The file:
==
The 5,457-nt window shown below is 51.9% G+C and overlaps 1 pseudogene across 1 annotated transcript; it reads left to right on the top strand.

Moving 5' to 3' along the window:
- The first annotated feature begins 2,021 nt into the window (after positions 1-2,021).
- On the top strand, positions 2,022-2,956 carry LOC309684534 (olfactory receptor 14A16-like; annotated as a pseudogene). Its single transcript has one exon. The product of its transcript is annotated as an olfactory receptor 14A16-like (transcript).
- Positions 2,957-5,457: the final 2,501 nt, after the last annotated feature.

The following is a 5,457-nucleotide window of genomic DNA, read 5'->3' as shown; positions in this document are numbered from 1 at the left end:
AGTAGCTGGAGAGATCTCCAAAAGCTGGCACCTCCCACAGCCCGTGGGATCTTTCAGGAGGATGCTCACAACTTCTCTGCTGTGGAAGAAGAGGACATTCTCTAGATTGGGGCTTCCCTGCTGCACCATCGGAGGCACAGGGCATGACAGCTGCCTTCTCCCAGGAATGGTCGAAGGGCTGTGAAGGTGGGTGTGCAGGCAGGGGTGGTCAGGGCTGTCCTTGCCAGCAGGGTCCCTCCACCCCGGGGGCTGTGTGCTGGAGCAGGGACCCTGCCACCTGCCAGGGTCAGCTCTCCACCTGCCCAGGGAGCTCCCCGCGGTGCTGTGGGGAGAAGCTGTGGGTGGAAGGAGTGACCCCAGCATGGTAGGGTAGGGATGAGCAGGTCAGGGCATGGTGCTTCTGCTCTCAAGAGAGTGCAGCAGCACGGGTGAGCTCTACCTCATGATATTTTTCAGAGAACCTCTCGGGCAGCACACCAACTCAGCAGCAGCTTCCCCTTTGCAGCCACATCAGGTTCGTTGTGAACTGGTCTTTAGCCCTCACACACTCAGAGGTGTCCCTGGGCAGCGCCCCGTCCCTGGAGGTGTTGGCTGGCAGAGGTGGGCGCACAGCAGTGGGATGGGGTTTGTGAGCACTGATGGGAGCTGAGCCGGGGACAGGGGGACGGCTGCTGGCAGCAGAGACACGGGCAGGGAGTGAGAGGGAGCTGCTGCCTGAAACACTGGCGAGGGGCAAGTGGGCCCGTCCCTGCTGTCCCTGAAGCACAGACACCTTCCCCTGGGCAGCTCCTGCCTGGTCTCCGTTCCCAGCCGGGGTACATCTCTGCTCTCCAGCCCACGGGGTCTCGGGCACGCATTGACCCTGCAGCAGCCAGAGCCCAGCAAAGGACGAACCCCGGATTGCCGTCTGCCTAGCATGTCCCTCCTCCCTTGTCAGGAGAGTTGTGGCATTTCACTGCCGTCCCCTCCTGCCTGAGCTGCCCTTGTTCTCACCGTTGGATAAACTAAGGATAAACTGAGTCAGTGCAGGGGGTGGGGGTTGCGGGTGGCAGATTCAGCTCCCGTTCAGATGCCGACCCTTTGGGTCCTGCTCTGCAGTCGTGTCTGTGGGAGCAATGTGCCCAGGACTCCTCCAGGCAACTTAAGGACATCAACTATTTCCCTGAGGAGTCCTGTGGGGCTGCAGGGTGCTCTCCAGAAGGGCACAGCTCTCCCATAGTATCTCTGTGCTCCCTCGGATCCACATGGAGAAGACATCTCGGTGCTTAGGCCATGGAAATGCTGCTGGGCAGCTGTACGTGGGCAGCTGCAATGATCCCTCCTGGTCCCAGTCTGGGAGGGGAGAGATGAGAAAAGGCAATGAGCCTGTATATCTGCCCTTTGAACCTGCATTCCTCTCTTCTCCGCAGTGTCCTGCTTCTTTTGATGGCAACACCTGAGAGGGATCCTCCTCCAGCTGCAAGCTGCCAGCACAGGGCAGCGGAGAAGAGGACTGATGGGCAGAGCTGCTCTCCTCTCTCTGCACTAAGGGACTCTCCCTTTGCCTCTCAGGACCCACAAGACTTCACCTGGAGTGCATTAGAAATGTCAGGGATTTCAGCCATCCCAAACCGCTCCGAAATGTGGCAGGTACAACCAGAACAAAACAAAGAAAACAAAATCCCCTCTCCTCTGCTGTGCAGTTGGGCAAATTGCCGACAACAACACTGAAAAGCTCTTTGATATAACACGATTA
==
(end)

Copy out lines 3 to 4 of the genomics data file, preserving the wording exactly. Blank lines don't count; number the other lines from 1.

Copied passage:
- The first annotated feature begins 2,021 nt into the window (after positions 1-2,021).
- On the top strand, positions 2,022-2,956 carry LOC309684534 (olfactory receptor 14A16-like; annotated as a pseudogene). Its single transcript has one exon. The product of its transcript is annotated as an olfactory receptor 14A16-like (transcript).